Constant crashes, lag, slow hit registration, disconnects—the game had more issues than a teenage introvert raised solely by anime, and in my opinion, that was very unfortunate since the game’s bones were really good. 

The game was launched on August 15, 2023, and the aforementioned issues still persisted. Thousands of people trying to log in would only end up looking at the queue that would reach the dozens and then reset them at the end of the line. Even those who could play it for a bit were unable to receive a complete experience since disconnects were more common than Blizzard’s sexual harassment lawsuits. 

The last nail in the coffin was that Digital Extremes was creating and supervising all the live service elements of the game and with their actions only one thing was clear… they wanted to squeeze out of the players as much money as possible.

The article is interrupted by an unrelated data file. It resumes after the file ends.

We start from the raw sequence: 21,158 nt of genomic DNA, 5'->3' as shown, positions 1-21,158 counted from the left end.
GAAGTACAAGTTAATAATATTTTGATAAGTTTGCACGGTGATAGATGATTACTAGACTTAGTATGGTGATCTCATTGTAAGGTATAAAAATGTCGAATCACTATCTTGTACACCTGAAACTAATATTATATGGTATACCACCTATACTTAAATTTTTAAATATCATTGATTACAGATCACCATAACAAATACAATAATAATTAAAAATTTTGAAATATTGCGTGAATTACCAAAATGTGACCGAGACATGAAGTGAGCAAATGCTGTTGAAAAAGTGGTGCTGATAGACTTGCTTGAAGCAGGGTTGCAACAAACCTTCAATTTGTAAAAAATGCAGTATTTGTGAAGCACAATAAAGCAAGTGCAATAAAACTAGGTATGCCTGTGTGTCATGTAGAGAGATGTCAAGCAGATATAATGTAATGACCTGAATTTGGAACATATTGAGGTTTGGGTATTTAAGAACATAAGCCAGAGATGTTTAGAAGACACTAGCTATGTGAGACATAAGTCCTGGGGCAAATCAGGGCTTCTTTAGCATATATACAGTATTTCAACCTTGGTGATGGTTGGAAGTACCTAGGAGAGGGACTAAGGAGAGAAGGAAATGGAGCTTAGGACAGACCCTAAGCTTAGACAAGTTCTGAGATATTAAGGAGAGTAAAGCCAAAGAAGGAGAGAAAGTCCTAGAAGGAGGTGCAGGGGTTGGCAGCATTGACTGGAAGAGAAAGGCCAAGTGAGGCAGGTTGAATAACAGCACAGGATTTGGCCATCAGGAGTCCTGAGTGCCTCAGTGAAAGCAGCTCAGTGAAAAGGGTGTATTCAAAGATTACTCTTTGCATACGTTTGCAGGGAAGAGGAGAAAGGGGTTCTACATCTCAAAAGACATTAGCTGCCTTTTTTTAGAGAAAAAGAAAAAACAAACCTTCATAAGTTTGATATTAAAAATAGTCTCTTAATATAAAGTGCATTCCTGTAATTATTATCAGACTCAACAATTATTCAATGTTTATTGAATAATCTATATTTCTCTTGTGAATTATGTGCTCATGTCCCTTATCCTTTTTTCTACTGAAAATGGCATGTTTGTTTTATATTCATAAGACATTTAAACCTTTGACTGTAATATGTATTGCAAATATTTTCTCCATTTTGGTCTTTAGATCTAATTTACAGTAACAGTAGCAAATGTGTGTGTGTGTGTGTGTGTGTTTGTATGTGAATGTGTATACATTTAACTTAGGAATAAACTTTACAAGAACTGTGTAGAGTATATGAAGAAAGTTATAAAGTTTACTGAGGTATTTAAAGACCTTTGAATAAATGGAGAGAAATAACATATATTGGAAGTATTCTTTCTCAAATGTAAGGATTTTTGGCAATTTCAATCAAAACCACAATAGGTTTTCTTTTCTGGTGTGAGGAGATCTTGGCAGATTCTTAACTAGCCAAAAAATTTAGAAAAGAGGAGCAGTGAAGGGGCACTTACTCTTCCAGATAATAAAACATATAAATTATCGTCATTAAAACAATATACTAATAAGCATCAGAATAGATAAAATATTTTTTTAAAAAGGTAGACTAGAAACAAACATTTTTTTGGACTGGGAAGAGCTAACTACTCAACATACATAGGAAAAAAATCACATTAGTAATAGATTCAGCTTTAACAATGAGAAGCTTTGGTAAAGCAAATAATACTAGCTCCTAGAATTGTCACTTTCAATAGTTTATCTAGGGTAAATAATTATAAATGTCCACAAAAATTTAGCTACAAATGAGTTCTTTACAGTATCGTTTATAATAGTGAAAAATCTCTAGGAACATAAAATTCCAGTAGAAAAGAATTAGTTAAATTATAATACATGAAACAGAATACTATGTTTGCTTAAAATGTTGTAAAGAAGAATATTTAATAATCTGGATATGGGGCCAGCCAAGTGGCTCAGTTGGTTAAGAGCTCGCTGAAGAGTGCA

Multiple paid editions reached up to 100 EUR for a game that was half-broken and had not released a major content patch yet. 

A shop that could be used to purchase every piece of equipment and all the Wayfinders with real money, as well a Battle pass that offered XP boosts and exclusive currencies.

Drop rates for rare items that were absolutely abysmal and bloated XP bars that needed dozens of hours to be filled.

The offences kept piling up, and people did what they do best when they can’t enjoy a medium: they moved on.

The Betrayal!

The moment Digital Extreme realized what exactly was happening with the project and the fact that players were leaving in droves, they pulled a disappearing act.